the effort to understand all of the things that can go wrong with the design of the mirrors and lenses in a telescope, as well as all of the surrounding hardware. The “lens flares” one sees in movies when the camera is looking close to the sun is one example of “stray light”. It can be used for cinematic effect, but it can also cloud the image of a far-away galaxy that is extremely dim. Other times, light can glint off of hardware in the telescope like screws, or mounting rings, or the interior wall of the barrel of a camera lens and get into the image. If we are not careful to consider all of those effects, a billion-dollar observatory like Webb can end up being less sensitive than we expect because the images it captures are clouded by these stray light problems.

The Chromatics performing “JWST Funk.” Greenbelter Scott Rohrbach is shown in the lower left.

But back to music! Scott is a member of the Chromatics, which “brings a youthful exuberance to their fun-filled, colorful songs about science, technology, life, and their intersections.” I’d heard of the Chromatics and assumed it was a normal a capella group but no! On their YouTube channel AstroCappella I found this really fun song about Webb, written by Scott himself.

I asked Scott if he’d watched the Christmas Day launch from Goddard or at home. His answer was more illuminating than just that.

While I was invited to take part in the viewing party at GSFC, I woke up early on Christmas morning in South Florida, visiting family we have not seen for three years. I was slightly anxious, but confident that the Ariane 5 and launch team would perform nominally. It has been a good 3 years since I actively worked on JWST, but the broadcast that morning brought back memories of testing the first subset of cameras at GSFC in 2013 (and enduring the coincident government shutdown), testing the full suite twice in 2016-2017 (and enduring many graveyard shifts), watching the full mirror being assembled and attached to the camera suite, and following the whole thing down to Johnson Space Center in Houston where the combination of the telescope and camera suite was tested in the same giant space simulator chamber that the Apollo capsules were tested in the late 1960’s.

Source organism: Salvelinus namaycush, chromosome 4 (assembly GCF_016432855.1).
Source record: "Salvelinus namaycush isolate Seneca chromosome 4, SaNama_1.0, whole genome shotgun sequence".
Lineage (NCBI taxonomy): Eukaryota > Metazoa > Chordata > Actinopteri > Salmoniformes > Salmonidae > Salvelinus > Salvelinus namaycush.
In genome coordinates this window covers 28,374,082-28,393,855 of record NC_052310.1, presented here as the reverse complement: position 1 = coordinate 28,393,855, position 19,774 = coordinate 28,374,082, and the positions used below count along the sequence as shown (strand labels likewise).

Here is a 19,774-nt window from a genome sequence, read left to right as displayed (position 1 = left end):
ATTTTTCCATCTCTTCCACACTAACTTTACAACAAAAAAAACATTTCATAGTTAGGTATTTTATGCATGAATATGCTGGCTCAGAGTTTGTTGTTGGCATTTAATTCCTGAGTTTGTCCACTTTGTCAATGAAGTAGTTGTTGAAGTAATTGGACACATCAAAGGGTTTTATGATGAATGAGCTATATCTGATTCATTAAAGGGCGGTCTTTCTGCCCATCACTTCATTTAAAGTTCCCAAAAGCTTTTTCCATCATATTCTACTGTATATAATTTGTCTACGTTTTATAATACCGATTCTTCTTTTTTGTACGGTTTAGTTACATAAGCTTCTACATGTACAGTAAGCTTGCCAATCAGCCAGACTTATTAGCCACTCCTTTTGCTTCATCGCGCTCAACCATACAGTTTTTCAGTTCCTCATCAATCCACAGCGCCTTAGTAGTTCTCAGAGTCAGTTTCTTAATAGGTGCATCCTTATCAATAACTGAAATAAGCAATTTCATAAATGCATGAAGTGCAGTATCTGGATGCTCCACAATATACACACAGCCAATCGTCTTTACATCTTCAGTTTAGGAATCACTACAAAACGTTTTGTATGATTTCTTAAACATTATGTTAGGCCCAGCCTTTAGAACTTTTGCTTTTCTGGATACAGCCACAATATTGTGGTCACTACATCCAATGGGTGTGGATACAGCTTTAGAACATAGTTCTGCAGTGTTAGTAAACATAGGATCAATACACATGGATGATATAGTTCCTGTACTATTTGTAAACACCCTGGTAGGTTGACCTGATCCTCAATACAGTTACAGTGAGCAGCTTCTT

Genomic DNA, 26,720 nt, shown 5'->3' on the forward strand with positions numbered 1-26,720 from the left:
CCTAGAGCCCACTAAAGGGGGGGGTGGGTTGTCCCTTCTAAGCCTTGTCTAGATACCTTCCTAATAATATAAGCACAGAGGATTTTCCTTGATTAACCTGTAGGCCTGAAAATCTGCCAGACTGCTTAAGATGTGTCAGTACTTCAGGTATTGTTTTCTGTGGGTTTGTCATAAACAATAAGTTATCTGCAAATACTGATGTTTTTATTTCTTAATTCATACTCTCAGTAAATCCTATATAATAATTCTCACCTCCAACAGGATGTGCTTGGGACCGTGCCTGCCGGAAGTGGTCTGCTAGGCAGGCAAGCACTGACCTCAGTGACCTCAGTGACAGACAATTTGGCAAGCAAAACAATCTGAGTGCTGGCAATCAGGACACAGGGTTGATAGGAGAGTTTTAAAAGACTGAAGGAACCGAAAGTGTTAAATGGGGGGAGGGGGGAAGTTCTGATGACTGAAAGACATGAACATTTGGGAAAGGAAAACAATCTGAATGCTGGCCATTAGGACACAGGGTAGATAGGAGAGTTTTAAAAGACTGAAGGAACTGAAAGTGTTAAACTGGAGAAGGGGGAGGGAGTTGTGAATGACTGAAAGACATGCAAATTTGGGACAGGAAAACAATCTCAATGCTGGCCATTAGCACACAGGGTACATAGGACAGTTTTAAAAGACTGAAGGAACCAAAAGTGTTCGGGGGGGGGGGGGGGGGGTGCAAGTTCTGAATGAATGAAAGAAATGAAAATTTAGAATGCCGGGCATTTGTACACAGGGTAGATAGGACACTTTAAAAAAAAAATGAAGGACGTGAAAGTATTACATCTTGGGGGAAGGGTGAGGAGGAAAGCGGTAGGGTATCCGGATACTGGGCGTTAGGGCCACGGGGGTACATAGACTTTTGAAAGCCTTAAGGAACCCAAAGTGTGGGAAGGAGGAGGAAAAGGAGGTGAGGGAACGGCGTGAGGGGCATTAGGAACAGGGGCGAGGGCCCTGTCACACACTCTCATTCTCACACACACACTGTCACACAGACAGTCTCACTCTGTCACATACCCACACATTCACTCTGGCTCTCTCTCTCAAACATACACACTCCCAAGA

It was there that hurricane Harvey struck, stranding the test team that was there in the control room and adjacent office space for two weeks or so. I came in on one of the first flights after the hurricane to Dallas and drove a car down to the Houston to relieve that crew and helped do the final tests that I would be a part of.

 

The intervening years have put some distance between me and the program, but the launch certainly brought it all flooding back. It was an honor and a privilege to be a part of such a great endeavor, though I hope that I do not hear from the team doing the commissioning of the Observatory because people only contact me when something looks wrong!

Another Greenbelter, Peter Teuben, chatted excitedly with me about Webb and sent me the links above, but demurred when I asked about his role:

I was only involved in development of the software for one of the instruments because they were trying a technique not familiar in infrared, where we had been doing that in radio for decades. It was actually a Nobel prize winning technique.

Something to be HAPPY About

This morning’s Washington Post editorial page heralds Webb as a fitting end to 2021 (in a field of “good riddance” sentiments we all share) and added that “the technological marvel now rocketing toward deep space can gaze billions of years back in time upon the earliest stars and galaxies. For 2021, the capstone seems especially apt.”

Thanks to my Greenbelt connections, I’ve become a Webb follower myself, thrilled to have something so positive the world can share in 2022.

Congratulations to everyone, especially NASA Goddard and Greenbelt’s very own Webb contributors.
Photo of Chromatics singing from this video.

Follow Susan Harris:
“Susan started blogging about Greenbelt soon after moving here in 2012, and that first blog has grown into this nonprofit community website. Retired from garden writing and teaching, she continues to blog at GardenRant.com. In 2021 Susan joined the Board of Directors of Greenbelt Access TV.

  1. Lissa Bell
    | Reply

    What a delightful article. Thank you.